Do you ever wonder why you can’t buy a spirit you liked overseas in the United States? There are many potential reasons, but a big one is a very simple regulation defining the volume of bottles legally permitted in the American market:
First off – the United States drinks its whiskey from 750ml bottles. The entire rest of the world (except for South Africa, I believe) does not. 700ml or 70cl is the global standard. The United States does not want its citizens to be confused between two different measurements, so they do not allow for 700ml bottles of booze to be sold domestically. That means that any liquor company that wants to sell its booze in the U.S. needs to put it in an entirely different bottle with a new label as well. All of their other booze can be shipped with ease to every other nation (except South Africa, I believe) around the world. Then a separate, special, time-consuming batch has to be made just for the Americans. That sounds annoying and it probably is annoying to many small companies in the whisky trade, so they say forget the Americans. It’s too much extra trouble.
That’s from David Driscoll of K&L Wine Merchants. David’s post goes into the many other obstacles that lay in the path from the distillery to your glass, including importation and distribution laws. Read the whole thing.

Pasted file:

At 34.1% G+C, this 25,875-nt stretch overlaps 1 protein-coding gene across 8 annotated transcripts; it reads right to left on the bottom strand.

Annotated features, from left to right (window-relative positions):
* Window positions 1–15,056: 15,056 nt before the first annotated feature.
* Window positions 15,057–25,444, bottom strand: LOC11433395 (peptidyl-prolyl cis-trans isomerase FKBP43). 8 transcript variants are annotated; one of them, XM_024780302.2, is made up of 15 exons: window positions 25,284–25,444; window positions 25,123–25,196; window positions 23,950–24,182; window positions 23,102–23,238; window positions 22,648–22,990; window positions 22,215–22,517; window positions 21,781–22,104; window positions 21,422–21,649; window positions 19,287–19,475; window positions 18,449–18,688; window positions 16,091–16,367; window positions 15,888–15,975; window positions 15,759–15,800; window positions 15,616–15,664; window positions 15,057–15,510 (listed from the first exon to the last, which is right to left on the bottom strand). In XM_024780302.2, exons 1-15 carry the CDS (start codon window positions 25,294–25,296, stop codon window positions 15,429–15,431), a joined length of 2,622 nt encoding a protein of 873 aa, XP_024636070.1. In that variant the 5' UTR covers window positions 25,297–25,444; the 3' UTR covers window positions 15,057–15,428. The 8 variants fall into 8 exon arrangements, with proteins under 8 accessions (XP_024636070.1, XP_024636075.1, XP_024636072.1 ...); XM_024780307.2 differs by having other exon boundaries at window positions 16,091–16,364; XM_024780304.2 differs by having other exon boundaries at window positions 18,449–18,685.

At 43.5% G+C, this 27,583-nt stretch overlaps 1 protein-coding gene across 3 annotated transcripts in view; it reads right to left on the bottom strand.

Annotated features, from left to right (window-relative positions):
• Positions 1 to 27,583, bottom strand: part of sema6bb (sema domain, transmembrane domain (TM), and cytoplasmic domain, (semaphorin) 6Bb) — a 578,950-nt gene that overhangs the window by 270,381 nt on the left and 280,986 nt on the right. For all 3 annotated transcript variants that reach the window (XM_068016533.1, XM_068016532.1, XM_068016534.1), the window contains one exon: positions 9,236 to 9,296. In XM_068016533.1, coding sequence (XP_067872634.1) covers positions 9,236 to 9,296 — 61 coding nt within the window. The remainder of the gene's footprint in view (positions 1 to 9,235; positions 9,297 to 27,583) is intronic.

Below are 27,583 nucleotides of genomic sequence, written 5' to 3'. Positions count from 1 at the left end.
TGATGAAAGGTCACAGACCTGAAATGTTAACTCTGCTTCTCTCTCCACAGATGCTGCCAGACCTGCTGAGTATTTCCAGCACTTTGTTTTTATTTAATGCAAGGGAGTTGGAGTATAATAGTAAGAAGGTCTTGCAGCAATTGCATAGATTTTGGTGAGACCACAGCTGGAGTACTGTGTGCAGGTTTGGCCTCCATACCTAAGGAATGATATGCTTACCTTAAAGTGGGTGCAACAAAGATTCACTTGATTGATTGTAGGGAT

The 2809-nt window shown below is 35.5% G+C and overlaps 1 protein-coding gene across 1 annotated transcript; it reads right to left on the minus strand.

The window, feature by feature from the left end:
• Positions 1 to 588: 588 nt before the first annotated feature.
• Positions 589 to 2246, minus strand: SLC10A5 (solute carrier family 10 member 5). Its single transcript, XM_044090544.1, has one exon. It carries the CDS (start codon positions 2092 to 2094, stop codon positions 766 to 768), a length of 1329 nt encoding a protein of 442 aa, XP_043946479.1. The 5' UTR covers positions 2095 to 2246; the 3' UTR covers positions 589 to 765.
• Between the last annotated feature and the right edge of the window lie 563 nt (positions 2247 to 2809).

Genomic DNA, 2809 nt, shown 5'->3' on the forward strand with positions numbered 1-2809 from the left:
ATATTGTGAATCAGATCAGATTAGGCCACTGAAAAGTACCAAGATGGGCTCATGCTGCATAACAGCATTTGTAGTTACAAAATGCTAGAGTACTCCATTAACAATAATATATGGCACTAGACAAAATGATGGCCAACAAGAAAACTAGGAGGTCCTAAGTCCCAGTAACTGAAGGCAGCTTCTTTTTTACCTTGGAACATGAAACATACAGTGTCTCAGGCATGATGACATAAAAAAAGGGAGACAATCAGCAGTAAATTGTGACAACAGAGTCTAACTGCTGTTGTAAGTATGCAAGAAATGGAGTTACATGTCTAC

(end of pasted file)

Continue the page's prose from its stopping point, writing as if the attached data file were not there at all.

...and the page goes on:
Kevin Erskine of The Scotch Blog inquired with the Tax and Trade Bureau as to why the US has this regulation. In short, it’s because the agency transitioned in the late 1970s to metric measurements and 750 ml was very close in volume to the then standard “fifth” (referring to a fifth of a gallon). Allowing 750 ml and 700 ml bottles was deemed too confusing for consumers, and so we’re stuck with an aberrant standard and less access to rare spirits. Attempts to get this rule changed have apparently not gained traction.
[Hat tip: @LushAngeles.]